He was Little Joe, a 5-foot-7 stick of dynamite in the lineup and in the field. He broke in to the Houston lineup in 1965, and began a long career with a decent average, good power, 100 or more walks, and deadly consistent defense. Houston didn't always know what it had, because the Astrodome held down offensive performance so much that Morgan's stats looked pedestrian, especially in the low-offense 1960s. After a 1971 where he batted .256, he was traded in an eight-player swap to the Cincinnati Reds, and became the linchpin of the great teams of the Big Red Machine, the NL MVP in 1975 and 1976 as his stats exploded. He won five consecutive Gold Gloves, 1972-77.



When the free agent era came into bloom, Morgan went back to Houston, then to San Francisco, Philly, and finally Oakland. Everywhere he was known for his professionalism, his work ethic, and his intelligence. Morgan was a leader in the true sense of the word, because he lived his life in an upright manner, and worked not only to better himself but also his teammates. After his career, he became a well-known TV commentator, and became perhaps more famous.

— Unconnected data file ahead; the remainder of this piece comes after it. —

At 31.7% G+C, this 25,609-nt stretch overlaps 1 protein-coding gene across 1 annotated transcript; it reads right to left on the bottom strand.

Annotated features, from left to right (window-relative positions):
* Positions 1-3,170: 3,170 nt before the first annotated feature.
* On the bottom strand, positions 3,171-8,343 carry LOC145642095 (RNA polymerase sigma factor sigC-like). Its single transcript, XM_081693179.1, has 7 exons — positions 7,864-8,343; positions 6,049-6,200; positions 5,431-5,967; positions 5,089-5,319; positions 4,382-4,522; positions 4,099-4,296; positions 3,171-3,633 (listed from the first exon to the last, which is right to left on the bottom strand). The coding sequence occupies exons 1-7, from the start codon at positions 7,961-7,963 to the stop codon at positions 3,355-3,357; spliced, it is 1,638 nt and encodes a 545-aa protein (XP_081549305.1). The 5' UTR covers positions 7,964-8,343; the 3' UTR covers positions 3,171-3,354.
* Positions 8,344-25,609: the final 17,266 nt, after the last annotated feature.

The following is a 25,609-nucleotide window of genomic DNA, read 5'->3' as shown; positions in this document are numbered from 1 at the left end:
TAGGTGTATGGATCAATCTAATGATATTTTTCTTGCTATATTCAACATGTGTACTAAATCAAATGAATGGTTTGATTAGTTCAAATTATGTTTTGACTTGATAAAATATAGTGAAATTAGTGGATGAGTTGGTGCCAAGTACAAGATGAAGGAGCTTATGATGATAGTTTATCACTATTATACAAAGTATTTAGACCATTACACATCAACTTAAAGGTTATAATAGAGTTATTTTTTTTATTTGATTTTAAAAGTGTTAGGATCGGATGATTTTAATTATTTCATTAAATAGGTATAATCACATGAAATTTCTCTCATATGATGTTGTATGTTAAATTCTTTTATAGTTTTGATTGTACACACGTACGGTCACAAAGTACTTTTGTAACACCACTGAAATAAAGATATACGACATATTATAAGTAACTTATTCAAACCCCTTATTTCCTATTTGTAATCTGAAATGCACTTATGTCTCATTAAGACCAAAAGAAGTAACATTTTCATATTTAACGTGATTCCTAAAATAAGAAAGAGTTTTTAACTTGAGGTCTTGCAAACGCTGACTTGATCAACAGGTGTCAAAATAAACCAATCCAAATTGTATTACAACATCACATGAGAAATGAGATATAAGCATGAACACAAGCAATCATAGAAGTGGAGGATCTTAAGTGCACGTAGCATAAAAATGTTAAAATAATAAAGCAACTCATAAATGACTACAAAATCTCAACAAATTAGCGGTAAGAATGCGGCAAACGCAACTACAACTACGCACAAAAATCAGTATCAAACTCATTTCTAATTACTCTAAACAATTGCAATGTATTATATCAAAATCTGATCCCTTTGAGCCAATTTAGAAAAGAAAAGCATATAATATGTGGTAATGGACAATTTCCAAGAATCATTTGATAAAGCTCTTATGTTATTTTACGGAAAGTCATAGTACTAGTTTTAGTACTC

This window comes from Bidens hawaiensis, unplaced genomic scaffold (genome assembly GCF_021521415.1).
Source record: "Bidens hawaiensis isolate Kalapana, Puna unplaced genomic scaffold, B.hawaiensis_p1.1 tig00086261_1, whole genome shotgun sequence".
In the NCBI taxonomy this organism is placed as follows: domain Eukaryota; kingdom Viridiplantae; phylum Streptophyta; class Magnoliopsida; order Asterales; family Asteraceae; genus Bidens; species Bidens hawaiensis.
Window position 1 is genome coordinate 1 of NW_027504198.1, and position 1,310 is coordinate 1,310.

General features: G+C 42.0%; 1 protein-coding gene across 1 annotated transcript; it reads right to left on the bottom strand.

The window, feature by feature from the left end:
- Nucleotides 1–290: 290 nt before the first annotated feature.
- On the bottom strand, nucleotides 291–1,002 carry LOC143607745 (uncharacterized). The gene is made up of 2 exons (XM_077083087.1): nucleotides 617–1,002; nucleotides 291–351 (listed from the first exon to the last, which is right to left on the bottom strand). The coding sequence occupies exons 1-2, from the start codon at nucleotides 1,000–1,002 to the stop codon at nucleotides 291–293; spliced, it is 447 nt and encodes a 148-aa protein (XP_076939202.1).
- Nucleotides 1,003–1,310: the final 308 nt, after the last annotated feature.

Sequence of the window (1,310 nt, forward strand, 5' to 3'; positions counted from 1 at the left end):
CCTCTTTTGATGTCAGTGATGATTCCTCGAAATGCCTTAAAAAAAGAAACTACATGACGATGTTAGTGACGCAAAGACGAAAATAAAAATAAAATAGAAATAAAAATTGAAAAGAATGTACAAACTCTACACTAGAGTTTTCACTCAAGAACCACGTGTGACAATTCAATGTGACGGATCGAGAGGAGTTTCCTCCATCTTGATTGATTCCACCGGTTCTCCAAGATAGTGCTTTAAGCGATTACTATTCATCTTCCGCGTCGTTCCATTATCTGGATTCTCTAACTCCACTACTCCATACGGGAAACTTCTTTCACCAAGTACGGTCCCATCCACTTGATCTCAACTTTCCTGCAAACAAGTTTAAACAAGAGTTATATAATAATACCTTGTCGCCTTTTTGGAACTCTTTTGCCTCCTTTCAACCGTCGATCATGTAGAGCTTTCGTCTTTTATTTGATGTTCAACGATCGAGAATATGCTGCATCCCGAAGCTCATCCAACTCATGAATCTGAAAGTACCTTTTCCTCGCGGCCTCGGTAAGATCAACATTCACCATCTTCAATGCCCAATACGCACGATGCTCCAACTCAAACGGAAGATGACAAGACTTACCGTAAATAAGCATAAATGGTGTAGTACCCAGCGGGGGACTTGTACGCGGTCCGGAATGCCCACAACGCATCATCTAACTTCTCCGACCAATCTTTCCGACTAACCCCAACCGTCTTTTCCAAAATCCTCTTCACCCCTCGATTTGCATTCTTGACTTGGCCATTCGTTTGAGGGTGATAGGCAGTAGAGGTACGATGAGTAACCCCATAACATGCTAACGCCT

Morgan earned 236.82 rating points.



Morgan's stats: .271 average, 268 homers, 1865 walks, 689 steals, 1650 runs, 512 Win Shares.